Four cars. Each one of them being fully funded by multi-million dollar companies. But something went very wrong and it wasn’t the new playoff format.
A nightmare is probably an understatement for what happened to Hendrick Motorsports during the Chase for the Sprint Cup. Three of their four drivers were eliminated from the Chase after having a realistic shot to have all four of them contend for the championship.
Brad Keselowski walked off into the Talladega sunset after his victory, leaving Dale Earnhardt, Jr., Jimmie Johnson and Kasey Kahne to settle for whatever they can get in the final four races of the Cup season. Each of the three HMS drivers struggled through the first six races of the Chase. With the championship race coming down to either winning or being consistently inside the top 10, these men have failed to check off either of those items. Kahne was the only one of the three Hendrick drivers to be eliminated on Sunday that recorded a top-10 finish in Round 2 of the Chase.
“It feels relieving to go down swinging,” said Johnson after being eliminated. “The last two weeks were really poor. At least we went down swinging. Today I went down swinging, and I take pride in that. Am I disappointed in our Chase? Absolutely. ”
For Johnson, his season has been sub-par to his standards. The six-time champion has three victories through 32 events, yet has a career-low 14.7 average finish. Since winning at Michigan in June, the No. 48 team has been winless with just four top 5s. The bad luck started Daytona in July, and following that event, Johnson has seven finishes outside of the top 15. That is not how a championship caliber team runs.
“It’s no secret that the middle portion of the year has always been a challenge for the No. 48,” Johnson told me during a press conference at Pocono. “When you look at the start of the season and the end of the season, where a lot of those tracks are the same, especially in the Chase era that has really worked to our advantage. And the summer stretch has been tough on us. This year has been as inconsistent as probably any of them for us. But literally, when the Chase starts, we roll into our ten best tracks. So, we’re trying to maintain sanity until then and obviously keep progressing our cars through the end of summer.”
The tracks that he believed were his best have been anything but that. Although he ran well spanning Michigan until Dover in the late summer, Johnson’s bad luck came back at Kansas, where he finished 40th. Consistency is a key, and these three drivers have not had that this year.
Meanwhile, Dale Earnhardt, Jr. has had one of his best seasons in quite some time. With the third-best average finish in the field, the No. 88 car has consistently been up front. Well, that was until his win at Pocono in August. Since that win, he’s recorded just two top-10 results. Over the past three races, he has not shown the speed that he had earlier in the season. Through the first 14 races, he led at least five laps in nine of those events. But over the past 18 contests, Earnhardt has led just six of them; including 31 laps at Talladega on Sunday.
This season was a step in the right direction as he prepares to work with a new crew chief in 2015, but Earnhardt is a driver that works with momentum. When he has a handful of solid runs, he begins to piling them on like he did in the early summer. However, it has clearly not worked in his favor after wrecking at Bristol, which put a large hole in his confidence.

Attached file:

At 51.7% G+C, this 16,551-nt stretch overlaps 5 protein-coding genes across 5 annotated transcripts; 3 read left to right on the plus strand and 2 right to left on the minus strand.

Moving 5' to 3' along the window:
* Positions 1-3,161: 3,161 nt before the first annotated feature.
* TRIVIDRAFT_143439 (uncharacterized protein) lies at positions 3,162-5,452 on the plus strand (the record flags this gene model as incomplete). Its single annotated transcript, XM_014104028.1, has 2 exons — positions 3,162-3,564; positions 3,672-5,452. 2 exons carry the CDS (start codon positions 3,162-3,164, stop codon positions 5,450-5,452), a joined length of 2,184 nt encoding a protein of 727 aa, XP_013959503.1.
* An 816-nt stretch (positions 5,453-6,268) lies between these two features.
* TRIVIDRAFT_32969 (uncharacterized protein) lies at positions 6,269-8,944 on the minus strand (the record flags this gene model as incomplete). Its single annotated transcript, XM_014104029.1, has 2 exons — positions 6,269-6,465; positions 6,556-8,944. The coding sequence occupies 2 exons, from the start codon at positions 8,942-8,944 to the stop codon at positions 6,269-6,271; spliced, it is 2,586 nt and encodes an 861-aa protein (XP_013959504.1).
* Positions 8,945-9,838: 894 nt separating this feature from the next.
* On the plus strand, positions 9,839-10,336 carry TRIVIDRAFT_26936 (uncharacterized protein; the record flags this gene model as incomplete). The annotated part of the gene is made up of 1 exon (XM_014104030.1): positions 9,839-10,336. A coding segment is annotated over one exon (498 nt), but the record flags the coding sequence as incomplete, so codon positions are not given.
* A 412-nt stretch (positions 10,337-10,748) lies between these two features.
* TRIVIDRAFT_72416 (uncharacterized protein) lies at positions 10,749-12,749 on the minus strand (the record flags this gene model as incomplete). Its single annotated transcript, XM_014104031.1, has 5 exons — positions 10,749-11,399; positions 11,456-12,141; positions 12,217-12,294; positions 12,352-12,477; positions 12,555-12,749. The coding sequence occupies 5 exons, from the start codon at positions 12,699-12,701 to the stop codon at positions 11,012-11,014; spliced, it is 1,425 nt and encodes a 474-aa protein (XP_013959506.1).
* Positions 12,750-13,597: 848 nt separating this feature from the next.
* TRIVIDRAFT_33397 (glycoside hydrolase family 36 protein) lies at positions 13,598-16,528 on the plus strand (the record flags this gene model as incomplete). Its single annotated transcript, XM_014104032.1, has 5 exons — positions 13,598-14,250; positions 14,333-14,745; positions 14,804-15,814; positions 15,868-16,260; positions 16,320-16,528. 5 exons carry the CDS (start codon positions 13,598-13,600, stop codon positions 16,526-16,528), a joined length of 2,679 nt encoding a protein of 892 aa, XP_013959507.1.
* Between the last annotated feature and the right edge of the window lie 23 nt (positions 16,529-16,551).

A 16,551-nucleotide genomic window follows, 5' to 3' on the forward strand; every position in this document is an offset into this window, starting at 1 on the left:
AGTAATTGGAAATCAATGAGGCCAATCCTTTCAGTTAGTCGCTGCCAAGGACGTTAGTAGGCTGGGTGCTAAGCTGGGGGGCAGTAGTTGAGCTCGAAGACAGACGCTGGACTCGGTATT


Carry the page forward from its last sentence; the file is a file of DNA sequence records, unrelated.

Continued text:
Then, there is Kasey Kahne.
Kahne has not had a great year by any means. Calling 2014 a “good year” would probably be a hyperbole.
With just three top 5s this season, Kahne has severely under-performed. After narrowly clinching a spot in the Chase with a victory at Atlanta, the No. 5 team has been incredibly inconsistent. Kahne has not showed much speed throughout the past seven races. The top 10 at Charlotte kept his chances of surviving Round 2 alive, but they were slim at best.
In 10 of the 32 races this year, Kahne has finished 20th or worse. His contract expires at the end of next season, and he hasn’t blossomed into the potential champion that HMS predicted he would be when they signed him.
There were points this year where Kahne was the fastest car on track, yet he had bad luck take over. That bad luck and a lack of handling with the new rules package has plagued this team. With an average running position of 14.6 – the lowest in the HMS stable – he has not shown this team’s full potential.
All three of these drivers could have run better throughout the Chase. Yes, bad luck might have hit them, but they had multiple opportunities to perform better. Even with the old Chase format, these three drivers probably would have not run well enough to finish inside of the top 5 in the championship standings. Heck, Kahne might not have even made the Chase.
Johnson made it clear that the Chase was going to be a strong point for the entire organization, yet Jeff Gordon is the lone driver that will be representing Rick Hendrick come Round 3 starting at Martinsville.
About the author
Joseph started with Fronstretch in Aug. 2014 and worked his way up to become an editor in less than a year. A native of Whitestone, New York, Joseph writes for NASCAR Pole Position magazine as a weekly contributor, along with being a former intern at Newsday and the Times Beacon Record Newspapers, each on Long Island. With a focus on NASCAR, he runs our social media pages and writes the NASCAR Mailbox column, along with other features for the site.
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